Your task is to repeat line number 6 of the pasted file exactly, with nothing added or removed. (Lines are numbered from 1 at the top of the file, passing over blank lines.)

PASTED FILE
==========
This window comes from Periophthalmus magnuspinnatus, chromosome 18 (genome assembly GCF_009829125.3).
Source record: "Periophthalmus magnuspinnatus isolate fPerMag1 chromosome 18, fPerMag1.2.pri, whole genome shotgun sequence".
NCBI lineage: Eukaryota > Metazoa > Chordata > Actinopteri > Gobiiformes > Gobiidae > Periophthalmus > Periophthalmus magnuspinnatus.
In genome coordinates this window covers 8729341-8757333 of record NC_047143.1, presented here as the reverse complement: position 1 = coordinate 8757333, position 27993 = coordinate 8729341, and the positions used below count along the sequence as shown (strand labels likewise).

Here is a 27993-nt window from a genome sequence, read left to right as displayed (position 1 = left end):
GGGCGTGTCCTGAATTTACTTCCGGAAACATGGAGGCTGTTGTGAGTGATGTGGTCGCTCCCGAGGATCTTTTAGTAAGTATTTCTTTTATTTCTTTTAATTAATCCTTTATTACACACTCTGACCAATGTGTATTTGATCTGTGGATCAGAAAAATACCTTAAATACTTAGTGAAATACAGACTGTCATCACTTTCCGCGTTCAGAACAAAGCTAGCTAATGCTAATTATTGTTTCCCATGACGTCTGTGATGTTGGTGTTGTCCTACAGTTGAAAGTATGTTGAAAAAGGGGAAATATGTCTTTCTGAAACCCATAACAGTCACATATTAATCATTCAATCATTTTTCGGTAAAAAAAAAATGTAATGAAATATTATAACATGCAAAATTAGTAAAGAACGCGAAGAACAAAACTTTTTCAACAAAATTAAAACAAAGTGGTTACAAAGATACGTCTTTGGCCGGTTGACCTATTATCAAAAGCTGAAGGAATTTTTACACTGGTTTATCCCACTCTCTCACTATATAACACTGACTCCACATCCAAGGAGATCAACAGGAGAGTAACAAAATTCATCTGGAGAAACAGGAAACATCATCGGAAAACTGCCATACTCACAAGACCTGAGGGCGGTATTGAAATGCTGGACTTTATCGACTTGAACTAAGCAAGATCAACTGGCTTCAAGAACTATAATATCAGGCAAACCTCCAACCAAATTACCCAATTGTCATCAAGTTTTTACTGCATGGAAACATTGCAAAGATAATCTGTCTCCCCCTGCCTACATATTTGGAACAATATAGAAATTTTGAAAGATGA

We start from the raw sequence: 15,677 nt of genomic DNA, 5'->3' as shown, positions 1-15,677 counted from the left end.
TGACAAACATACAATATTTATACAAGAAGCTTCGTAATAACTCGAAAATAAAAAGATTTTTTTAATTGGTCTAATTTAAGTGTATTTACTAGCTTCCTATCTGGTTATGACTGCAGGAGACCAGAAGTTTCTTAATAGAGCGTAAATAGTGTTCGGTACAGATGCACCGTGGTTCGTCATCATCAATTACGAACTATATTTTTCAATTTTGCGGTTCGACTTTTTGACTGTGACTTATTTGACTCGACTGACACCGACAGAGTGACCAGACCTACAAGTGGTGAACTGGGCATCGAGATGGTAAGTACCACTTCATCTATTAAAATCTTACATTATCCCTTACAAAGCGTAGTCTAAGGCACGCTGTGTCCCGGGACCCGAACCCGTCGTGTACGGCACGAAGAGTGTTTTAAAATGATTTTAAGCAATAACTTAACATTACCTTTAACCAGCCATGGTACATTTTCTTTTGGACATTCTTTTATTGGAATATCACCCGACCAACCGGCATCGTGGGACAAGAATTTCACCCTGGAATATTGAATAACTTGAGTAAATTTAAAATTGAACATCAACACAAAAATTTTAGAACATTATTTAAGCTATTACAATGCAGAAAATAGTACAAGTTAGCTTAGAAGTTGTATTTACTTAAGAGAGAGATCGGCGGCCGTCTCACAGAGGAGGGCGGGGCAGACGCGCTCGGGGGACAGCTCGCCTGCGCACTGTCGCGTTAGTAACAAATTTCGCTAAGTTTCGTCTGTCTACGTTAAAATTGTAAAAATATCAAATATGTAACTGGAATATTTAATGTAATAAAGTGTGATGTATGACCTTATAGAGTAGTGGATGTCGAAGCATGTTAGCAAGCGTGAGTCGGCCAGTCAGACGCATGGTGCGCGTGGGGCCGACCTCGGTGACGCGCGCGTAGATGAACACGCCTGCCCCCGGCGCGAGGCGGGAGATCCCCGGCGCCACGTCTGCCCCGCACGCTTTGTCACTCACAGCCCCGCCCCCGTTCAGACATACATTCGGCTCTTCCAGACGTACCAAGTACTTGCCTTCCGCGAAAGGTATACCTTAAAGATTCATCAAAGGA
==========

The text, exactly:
GGGCGTGTCCTGAATTTACTTCCGGAAACATGGAGGCTGTTGTGAGTGATGTGGTCGCTCCCGAGGATCTTTTAGTAAGTATTTCTTTTATTTCTTTTAATTAATCCTTTATTACACACTCTGACCAATGTGTATTTGATCTGTGGATCAGAAAAATACCTTAAATACTTAGTGAAATACAGACTGTCATCACTTTCCGCGTTCAGAACAAAGCTAGCTAATGCTAATTATTGTTTCCCATGACGTCTGTGATGTTGGTGTTGTCCTACAGTTGAAAGTATGTTGAAAAAGGGGAAATATGTCTTTCTGAAACCCATAACAGTCACATATTAATCATTCAATCATTTTTCGGTAAAAAAAAAATGTAATGAAATATTATAACATGCAAAATTAGTAAAGAACGCGAAGAACAAAACTTTTTCAACAAAATTAAAACAAAGTGGTTACAAAGATACGTCTTTGGCCGGTTGACCTATTATCAAAAGCTGAAGGAATTTTTACACTGGTTTATCCCACTCTCTCACTATATAACACTGACTCCACATCCAAGGAGATCAACAGGAGAGTAACAAAATTCATCTGGAGAAACAGGAAACATCATCGGAAAACTGCCATACTCACAAGACCTGAGGGCGGTATTGAAATGCTGGACTTTATCGACTTGAACTAAGCAAGATCAACTGGCTTCAAGAACTATAATATCAGGCAAACCTCCAACCAAATTACCCAATTGTCATCAAGTTTTTACTGCATGGAAACATTGCAAAGATAATCTGTCTCCCCCTGCCTACATATTTGGAACAATATAGAAATTTTGAAAGATGA